The Asian Forum for Human Rights and Development (FORUM-ASIA) is deeply concerned over a lawsuit filed against Sisters in Islam (SIS), a group of women human rights defenders advocating for women’s rights in Malaysia. We received information that on 22 March 2010, the Malaysian Assembly of Mosque Youths (MAMY) filed a lawsuit against SIS through its lawyer, Mr. Sahlan Saruddin. The MAMY is questioning the use of the word “Islam” in the website and publications of SIS. It claims that “Islam” is a word controlled and limited by the Registrar of Companies and can only be used after obtaining permission from the Companies Commission of Malaysia (SSM) and related government agencies which deal with Islamic affairs. The MAMY also claims that SIS only uses the word “Islam” to attract people’s attention and its use of this word causes confusion to the public. The letter to Prime Minister’s Office is attached.
In a Press Statement issued by Sisters in Islam (SIS), the Malaysian women's group, one of the most well-known nongovernment groups in this Muslim-majority country, registered their happiness with the decision by Sultan of Pahang, Duli Yang Maha Mulia Tuanku Sultan Haji Ahmad Shah, to commute Kartika’s caning sentence to community service. According to Kartika Sari Dewi Shukarno's father, Kartika received a letter dated March 26 from the Pahang state Islamic and Malay Culture Council on Wednesday, informing her the Pahang Sultan had decided to spare her the caning. Kartika, a former part-time model, was sentenced in July last year to six strokes of the cane and a fine RM5,000 for drinking beer in December 2007 at a beach resort, in violation of 'Sharia' laws. Meanwhile, The Malaysian Assembly of Mosque Youth (MAMY) is seeking an order from the High Court to prevent SIS Forum (Malaysia) from using “Sisters In Islam” as its name and identity because of its criticism of the application of these laws.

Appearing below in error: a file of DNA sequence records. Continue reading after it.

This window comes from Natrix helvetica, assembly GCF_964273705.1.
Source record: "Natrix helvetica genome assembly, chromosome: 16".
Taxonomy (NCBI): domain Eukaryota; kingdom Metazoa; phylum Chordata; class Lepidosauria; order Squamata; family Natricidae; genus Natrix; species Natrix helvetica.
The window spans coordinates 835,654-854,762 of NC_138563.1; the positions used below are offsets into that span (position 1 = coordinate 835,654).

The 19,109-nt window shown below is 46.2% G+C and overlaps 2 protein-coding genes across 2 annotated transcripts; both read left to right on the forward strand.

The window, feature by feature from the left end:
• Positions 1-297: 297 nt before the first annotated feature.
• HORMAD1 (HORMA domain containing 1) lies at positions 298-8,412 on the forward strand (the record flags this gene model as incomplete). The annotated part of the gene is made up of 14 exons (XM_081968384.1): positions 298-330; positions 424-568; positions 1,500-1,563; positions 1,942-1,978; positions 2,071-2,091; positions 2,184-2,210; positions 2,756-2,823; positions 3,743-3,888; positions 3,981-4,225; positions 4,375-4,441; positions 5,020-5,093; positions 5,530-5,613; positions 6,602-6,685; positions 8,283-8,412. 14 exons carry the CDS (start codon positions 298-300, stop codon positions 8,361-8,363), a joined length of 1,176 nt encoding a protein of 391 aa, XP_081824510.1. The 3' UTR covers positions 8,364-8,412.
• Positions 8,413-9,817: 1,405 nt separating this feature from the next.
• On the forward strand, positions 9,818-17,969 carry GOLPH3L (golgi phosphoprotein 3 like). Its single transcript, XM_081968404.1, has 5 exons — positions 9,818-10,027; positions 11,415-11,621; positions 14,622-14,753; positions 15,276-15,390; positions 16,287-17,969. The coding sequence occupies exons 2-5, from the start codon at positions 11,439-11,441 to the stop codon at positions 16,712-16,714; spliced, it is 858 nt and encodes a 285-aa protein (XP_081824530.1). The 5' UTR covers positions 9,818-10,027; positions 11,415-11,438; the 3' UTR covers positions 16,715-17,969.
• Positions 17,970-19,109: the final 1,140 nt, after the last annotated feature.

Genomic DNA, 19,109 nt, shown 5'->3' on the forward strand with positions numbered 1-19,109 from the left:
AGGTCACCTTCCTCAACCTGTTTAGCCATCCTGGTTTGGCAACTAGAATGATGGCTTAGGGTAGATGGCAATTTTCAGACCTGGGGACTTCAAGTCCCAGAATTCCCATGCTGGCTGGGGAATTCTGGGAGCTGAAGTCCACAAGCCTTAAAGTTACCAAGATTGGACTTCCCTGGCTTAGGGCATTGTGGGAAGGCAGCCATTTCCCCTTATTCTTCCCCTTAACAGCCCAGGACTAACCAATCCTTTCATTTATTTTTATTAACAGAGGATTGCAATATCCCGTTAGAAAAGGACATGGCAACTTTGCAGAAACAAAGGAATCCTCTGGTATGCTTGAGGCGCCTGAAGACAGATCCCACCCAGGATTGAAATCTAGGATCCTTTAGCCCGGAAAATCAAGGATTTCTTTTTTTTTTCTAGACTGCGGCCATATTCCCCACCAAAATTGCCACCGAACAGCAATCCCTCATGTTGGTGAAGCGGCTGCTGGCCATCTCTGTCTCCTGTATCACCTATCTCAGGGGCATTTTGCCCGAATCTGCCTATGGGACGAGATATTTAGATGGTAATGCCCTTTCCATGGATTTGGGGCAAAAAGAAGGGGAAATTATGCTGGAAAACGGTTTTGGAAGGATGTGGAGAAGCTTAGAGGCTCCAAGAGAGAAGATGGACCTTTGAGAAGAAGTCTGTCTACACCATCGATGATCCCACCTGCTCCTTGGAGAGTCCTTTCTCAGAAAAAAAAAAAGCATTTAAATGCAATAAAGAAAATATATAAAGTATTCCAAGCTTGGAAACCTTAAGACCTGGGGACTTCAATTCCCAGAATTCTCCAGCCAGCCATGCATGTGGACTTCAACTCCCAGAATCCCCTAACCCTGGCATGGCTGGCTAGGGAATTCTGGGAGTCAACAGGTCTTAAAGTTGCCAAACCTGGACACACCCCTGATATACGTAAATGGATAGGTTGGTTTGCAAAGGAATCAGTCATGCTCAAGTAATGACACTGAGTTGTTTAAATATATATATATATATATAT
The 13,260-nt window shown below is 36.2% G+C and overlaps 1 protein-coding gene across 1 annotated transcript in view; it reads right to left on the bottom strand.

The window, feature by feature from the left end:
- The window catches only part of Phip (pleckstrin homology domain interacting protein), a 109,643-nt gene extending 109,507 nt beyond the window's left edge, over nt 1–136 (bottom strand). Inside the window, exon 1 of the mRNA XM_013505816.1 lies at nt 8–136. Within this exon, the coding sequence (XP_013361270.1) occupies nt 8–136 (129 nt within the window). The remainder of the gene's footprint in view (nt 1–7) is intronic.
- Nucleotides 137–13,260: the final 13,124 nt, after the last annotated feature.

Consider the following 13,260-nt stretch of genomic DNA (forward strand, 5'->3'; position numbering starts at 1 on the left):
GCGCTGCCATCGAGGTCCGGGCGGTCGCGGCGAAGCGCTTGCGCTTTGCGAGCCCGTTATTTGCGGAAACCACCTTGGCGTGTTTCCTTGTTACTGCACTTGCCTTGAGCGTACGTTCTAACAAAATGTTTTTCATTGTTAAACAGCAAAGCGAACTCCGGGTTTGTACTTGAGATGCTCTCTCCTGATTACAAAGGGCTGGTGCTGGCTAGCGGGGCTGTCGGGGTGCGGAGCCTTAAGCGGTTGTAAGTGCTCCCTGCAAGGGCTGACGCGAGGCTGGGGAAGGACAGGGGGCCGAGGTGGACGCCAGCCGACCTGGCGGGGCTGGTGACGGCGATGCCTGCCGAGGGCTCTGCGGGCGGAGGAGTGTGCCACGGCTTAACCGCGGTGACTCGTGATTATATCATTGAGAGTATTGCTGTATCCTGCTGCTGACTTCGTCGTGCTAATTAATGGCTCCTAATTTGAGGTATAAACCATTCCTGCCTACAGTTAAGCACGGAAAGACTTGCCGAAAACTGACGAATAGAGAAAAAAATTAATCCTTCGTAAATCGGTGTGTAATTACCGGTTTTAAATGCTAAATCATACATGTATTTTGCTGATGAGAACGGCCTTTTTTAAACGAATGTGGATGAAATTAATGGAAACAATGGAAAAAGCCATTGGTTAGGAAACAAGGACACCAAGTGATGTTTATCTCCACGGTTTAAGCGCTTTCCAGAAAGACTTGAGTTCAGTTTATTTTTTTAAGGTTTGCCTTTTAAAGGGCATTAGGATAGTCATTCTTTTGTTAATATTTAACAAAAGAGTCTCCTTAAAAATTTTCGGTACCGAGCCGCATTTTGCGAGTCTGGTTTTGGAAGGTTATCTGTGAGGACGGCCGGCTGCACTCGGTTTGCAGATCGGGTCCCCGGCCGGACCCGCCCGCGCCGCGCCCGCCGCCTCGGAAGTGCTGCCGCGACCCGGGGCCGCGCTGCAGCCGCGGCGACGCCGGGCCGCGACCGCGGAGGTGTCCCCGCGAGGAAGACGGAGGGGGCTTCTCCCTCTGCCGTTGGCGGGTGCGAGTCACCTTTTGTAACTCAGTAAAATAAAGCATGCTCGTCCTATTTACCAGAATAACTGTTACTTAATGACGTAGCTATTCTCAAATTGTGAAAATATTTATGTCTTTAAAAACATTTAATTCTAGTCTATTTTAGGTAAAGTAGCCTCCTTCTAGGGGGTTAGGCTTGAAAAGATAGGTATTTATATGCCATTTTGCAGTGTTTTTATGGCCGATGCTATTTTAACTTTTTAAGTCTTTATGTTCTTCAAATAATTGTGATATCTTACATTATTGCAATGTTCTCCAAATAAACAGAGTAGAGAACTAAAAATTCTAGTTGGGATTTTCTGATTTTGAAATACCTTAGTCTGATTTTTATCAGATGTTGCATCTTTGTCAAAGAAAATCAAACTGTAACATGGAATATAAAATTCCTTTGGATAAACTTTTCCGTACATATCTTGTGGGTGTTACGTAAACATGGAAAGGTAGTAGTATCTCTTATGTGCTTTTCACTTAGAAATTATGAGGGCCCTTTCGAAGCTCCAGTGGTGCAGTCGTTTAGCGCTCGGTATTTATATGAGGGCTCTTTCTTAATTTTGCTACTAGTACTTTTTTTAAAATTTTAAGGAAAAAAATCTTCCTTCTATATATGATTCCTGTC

Un tribunal islamique en Malaisie a décidé d'annuler la peine prononcée à l'encontre d'une musulmane, reconnue coupable d'avoir bu de la bière et condamnée à être fouettée, a expliqué jeudi à l'Associated Press l'avocat de la jeune femme, Adham Jamalullail, qui dit avoir reçu une lettre du sultanat de Pahang (est).
A Malaysian woman sentenced to be caned for drinking beer has had her punishment commuted. Kartika Sari Dewi Shukarno had pleaded guilty to the offence under Malaysia's Islamic law and was to have received six strokes of a rattan cane. But her family said religious officials had overturned the ruling, ordering her to carry out community service instead. Ms Kartika's original sentence, which had been delayed several times, had provoked fierce debate. While drinking alcohol is forbidden for Muslims, prosecutions are rare. Update on Malaysia: Revision of Kartika’s Case Turned Down by Registrar of Syariah Courts
Muslim activists filed a lawsuit Monday against a Malaysian women's group, asking it to remove the word "Islam" from its name on the ground that it misleads people to believe it speaks for all Muslims. The suit against Sisters in Islam, one of the most well-known nongovernment groups in this Muslim-majority country, comes after it angered conservative Muslims by criticizing Islamic Shariah laws that allow the caning of women for offenses such as drinking alcohol. Update on Malaysia: Intimidation of Sisters in Islam: Silencing Alternative Viewpoints